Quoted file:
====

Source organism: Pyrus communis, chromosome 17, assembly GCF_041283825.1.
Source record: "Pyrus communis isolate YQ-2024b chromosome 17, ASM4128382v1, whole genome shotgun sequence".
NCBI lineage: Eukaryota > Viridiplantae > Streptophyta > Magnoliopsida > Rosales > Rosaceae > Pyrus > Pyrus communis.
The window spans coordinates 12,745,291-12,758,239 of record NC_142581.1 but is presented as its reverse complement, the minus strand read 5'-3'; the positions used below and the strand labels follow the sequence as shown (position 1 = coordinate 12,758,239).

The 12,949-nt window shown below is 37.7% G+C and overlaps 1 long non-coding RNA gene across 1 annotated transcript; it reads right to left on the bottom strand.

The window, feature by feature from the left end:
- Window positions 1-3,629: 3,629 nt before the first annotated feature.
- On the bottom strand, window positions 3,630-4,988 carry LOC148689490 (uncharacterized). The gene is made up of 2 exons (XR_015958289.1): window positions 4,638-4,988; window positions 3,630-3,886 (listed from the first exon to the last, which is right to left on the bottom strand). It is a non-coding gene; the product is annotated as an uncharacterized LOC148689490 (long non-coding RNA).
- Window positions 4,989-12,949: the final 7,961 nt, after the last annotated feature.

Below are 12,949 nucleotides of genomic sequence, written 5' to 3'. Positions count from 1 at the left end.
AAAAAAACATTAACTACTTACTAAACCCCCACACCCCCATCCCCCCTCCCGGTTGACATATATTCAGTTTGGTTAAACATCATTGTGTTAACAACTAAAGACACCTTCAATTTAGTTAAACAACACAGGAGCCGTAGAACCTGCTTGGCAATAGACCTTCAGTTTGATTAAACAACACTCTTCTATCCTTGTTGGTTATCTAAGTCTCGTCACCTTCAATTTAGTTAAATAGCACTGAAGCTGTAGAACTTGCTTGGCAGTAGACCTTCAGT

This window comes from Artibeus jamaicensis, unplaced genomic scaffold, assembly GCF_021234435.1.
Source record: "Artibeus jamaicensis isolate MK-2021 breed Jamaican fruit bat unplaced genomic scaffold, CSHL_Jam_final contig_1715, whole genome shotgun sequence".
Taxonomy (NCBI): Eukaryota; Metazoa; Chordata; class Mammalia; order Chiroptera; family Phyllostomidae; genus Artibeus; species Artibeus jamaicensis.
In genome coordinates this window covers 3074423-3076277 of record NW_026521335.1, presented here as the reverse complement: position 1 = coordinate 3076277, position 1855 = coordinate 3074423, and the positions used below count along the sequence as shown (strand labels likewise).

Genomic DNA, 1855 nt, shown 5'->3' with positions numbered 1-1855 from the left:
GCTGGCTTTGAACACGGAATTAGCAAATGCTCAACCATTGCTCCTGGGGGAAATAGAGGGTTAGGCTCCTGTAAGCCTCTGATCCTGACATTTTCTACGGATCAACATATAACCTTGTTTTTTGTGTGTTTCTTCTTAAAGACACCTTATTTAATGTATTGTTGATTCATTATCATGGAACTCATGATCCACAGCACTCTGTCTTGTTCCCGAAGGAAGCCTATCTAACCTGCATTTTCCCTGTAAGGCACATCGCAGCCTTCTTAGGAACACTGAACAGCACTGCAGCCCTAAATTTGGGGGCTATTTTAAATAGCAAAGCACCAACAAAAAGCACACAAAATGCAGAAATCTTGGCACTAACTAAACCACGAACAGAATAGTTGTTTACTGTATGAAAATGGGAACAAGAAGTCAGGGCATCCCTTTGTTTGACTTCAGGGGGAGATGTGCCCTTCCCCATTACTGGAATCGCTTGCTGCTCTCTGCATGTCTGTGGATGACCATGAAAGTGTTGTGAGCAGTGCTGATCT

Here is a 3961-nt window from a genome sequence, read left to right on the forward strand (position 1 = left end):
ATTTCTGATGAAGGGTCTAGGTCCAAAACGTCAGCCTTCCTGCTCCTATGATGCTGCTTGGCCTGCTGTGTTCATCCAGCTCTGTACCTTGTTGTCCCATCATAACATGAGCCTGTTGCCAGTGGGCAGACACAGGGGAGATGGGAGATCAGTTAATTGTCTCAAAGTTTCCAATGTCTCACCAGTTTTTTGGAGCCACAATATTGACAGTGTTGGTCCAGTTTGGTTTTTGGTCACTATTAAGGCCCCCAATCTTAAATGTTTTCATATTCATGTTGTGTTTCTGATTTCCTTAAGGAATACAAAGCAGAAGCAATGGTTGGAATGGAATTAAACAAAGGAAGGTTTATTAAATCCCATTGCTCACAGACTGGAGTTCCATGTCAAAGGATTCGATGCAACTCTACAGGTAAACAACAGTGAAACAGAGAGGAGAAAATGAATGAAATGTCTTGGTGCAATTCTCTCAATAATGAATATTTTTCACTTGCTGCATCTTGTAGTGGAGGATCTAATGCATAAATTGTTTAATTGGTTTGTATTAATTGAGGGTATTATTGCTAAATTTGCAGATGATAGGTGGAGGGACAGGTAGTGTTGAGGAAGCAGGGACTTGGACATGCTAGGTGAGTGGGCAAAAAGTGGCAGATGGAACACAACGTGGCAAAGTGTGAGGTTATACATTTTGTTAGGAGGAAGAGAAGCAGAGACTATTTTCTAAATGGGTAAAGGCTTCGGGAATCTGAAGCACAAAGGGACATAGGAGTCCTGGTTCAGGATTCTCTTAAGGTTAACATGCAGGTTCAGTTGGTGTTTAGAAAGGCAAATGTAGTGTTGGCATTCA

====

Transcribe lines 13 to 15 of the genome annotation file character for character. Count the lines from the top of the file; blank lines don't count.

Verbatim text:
Source record: "Artibeus jamaicensis isolate MK-2021 breed Jamaican fruit bat unplaced genomic scaffold, CSHL_Jam_final contig_1715, whole genome shotgun sequence".
Taxonomy (NCBI): Eukaryota; Metazoa; Chordata; class Mammalia; order Chiroptera; family Phyllostomidae; genus Artibeus; species Artibeus jamaicensis.
In genome coordinates this window covers 3074423-3076277 of record NW_026521335.1, presented here as the reverse complement: position 1 = coordinate 3076277, position 1855 = coordinate 3074423, and the positions used below count along the sequence as shown (strand labels likewise).